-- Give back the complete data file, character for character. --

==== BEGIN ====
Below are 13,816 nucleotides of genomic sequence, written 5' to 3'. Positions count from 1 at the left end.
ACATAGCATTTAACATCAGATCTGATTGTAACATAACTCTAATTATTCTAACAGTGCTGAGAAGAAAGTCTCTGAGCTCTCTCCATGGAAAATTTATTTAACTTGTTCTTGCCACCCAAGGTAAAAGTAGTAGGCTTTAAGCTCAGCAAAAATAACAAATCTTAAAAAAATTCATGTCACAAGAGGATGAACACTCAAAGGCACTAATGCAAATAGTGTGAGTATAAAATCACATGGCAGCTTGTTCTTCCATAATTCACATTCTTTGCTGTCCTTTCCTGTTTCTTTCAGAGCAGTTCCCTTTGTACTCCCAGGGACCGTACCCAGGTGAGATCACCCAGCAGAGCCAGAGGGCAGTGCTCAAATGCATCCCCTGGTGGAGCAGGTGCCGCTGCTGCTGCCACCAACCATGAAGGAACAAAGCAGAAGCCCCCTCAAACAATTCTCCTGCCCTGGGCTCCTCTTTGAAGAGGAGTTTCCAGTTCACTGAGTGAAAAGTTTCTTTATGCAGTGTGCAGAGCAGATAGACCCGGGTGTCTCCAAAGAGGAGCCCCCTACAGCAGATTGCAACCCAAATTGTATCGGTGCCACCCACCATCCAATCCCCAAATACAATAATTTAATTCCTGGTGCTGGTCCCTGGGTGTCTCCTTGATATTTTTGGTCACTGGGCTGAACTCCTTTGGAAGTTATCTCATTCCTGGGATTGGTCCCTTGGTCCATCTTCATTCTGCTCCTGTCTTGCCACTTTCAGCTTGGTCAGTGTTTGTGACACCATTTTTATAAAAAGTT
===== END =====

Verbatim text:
Below are 13,816 nucleotides of genomic sequence, written 5' to 3'. Positions count from 1 at the left end.
ACATAGCATTTAACATCAGATCTGATTGTAACATAACTCTAATTATTCTAACAGTGCTGAGAAGAAAGTCTCTGAGCTCTCTCCATGGAAAATTTATTTAACTTGTTCTTGCCACCCAAGGTAAAAGTAGTAGGCTTTAAGCTCAGCAAAAATAACAAATCTTAAAAAAATTCATGTCACAAGAGGATGAACACTCAAAGGCACTAATGCAAATAGTGTGAGTATAAAATCACATGGCAGCTTGTTCTTCCATAATTCACATTCTTTGCTGTCCTTTCCTGTTTCTTTCAGAGCAGTTCCCTTTGTACTCCCAGGGACCGTACCCAGGTGAGATCACCCAGCAGAGCCAGAGGGCAGTGCTCAAATGCATCCCCTGGTGGAGCAGGTGCCGCTGCTGCTGCCACCAACCATGAAGGAACAAAGCAGAAGCCCCCTCAAACAATTCTCCTGCCCTGGGCTCCTCTTTGAAGAGGAGTTTCCAGTTCACTGAGTGAAAAGTTTCTTTATGCAGTGTGCAGAGCAGATAGACCCGGGTGTCTCCAAAGAGGAGCCCCCTACAGCAGATTGCAACCCAAATTGTATCGGTGCCACCCACCATCCAATCCCCAAATACAATAATTTAATTCCTGGTGCTGGTCCCTGGGTGTCTCCTTGATATTTTTGGTCACTGGGCTGAACTCCTTTGGAAGTTATCTCATTCCTGGGATTGGTCCCTTGGTCCATCTTCATTCTGCTCCTGTCTTGCCACTTTCAGCTTGGTCAGTGTTTGTGACACCATTTTTATAAAAAGTT